In addition, output from California’s wind farms was erratic. Currently, about 33 percent of California’s electricity comes from renewable sources as mandated by state law, ON AN ANNUAL BASIS. SOME DAYS THERE IS NEAR ZERO WIND AND SOLAR

    Until this summer, California utilities and grid operators were able to purchase extra electricity from other states, but the current heat wave stretches from Texas to Oregon so there was little to none available to make up for California’s power shortage.

    Completely ignored is that California has been shutting down a huge source of safe, reliable, always-on, non-carbon dioxide–emitting, climate-friendly electricity—that is, nuclear power.

    In 2013, state regulators forced the closing of the San Onofre nuclear power plant that supplied electricity to 1.4 million households.

    By 2025, California regulators plan to close down the Diablo Canyon nuclear power plant that can supply electricity to 3 million households.

    The problem of climate change, along with the blackouts resulting from the inherent vagaries of wind and solar power, are an indication that California should not only keep its nuclear power plants running but also build many more of them.

  6. John,

    GWSA is improper legislation.
    It is a vehicle for Vermont RE companies to get RICH for decades, at everyone else’s expense
    It is flagrantly indecent with an ongoing multi-year recession and high unemployment
    It is iiredeemable
    It is flawed from A TO Z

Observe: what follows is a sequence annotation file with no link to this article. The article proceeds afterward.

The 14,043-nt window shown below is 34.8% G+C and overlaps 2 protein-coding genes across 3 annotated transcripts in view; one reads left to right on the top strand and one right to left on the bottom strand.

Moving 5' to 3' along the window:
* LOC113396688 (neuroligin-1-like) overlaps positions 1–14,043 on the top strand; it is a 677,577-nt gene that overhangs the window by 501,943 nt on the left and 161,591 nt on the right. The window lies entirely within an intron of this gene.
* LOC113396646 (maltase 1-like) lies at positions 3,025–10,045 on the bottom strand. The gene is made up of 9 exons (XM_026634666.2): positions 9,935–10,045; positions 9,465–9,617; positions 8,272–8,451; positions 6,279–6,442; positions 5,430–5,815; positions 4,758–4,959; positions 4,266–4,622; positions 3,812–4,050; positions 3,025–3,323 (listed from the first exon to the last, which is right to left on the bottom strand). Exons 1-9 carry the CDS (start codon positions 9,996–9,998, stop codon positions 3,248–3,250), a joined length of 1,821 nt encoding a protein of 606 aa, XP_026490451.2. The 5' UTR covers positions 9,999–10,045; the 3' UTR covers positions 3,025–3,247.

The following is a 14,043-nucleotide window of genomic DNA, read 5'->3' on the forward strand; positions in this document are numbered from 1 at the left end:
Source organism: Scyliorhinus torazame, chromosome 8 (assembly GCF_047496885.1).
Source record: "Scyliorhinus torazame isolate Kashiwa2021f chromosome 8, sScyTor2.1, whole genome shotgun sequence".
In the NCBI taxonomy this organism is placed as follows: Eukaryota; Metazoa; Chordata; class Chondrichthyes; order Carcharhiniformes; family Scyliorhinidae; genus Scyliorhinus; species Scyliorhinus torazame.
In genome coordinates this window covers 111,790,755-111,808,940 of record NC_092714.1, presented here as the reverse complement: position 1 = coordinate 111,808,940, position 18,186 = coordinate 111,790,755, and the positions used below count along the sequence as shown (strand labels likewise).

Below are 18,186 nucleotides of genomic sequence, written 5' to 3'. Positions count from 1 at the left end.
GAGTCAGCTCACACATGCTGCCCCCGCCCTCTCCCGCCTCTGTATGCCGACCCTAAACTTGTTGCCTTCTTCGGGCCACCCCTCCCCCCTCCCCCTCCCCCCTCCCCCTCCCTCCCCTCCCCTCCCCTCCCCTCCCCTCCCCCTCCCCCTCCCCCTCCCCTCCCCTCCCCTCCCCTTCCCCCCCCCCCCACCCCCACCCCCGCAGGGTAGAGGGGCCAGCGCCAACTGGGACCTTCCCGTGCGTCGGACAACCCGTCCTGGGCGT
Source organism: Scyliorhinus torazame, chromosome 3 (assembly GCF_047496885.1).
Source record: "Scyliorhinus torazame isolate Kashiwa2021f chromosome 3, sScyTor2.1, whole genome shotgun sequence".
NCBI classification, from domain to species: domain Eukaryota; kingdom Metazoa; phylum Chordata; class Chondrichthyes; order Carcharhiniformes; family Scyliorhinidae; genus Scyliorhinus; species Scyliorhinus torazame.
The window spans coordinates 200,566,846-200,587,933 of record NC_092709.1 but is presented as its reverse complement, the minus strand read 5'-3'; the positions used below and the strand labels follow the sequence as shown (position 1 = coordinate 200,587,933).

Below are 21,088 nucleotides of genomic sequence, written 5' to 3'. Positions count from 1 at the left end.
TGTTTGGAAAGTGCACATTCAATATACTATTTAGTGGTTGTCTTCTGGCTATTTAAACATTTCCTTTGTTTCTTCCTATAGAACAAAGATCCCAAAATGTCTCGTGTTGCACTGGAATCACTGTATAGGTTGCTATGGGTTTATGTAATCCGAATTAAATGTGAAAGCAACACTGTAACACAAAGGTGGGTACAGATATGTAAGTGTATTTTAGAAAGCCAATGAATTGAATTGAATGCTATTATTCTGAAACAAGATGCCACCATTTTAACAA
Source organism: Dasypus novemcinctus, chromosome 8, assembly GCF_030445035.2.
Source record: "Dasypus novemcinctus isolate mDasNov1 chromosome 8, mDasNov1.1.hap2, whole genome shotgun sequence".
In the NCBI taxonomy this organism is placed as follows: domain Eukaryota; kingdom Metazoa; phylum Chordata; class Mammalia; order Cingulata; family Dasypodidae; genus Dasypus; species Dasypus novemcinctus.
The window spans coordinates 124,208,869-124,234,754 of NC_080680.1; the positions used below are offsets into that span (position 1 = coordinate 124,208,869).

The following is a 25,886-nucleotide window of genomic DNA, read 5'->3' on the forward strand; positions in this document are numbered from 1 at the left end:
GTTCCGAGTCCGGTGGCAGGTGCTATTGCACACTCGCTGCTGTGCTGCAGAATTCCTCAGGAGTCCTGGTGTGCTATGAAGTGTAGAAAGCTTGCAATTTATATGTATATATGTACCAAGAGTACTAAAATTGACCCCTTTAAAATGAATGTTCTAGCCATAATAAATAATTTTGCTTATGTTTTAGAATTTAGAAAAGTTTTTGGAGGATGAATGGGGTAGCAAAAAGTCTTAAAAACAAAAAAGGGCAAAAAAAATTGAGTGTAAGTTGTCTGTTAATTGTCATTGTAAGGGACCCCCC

It should not exist in a free country, certainly not in the US.
    It disfranchises Vermonters for DECADES

    It is a means toward wholesale coercion of the people of Vermont, just to please the OWNERS of RE companies who stand to have enormously gain for DECADES (at the expense of all others), while engaging in useless/damaging activities that would not make ONE IOTA of impact regarding the climate.

    This craziness has got to end in NOVEMBER
    Vote the fanatic RE idiots out.
    Drain the bureaucratic RE swamp

    Most sane legislators would oppose GWSA, if it were not for the golden calf of PARTY UNITY.

    Liberal Dem/Prog-supported/subsidized VTDigger and SEVENDAYS have been suggested/ordered to not allow comments, because they were 10 to 1 AGAINST GWSA and other such awful/economy-damaging “legislation”


    • They have been for years. Since the trust fund hippies came here in droves beginning in the late 60’s and ruined VT. And since when the hell do those “anti-establishment” “F the Man” types now march in lockstep to Mask Mandates and Lockdowns and the new Marxism? What happened to them. . . .


    Is not it amazing, after EAN, VEIC and VELCO advocated solar build-outs that are totally unrealistic, the VT House comes out with a Bill to increase solar build-outs?

    This section has information from this Seven-Days article, which contained some interesting information.

    The Bill mandates utilities buy 20% of their electricity supply, about 1.2 BILLION kWh/y, from in-state RE sources which effectively means solar, because the other RE sources are barely growing.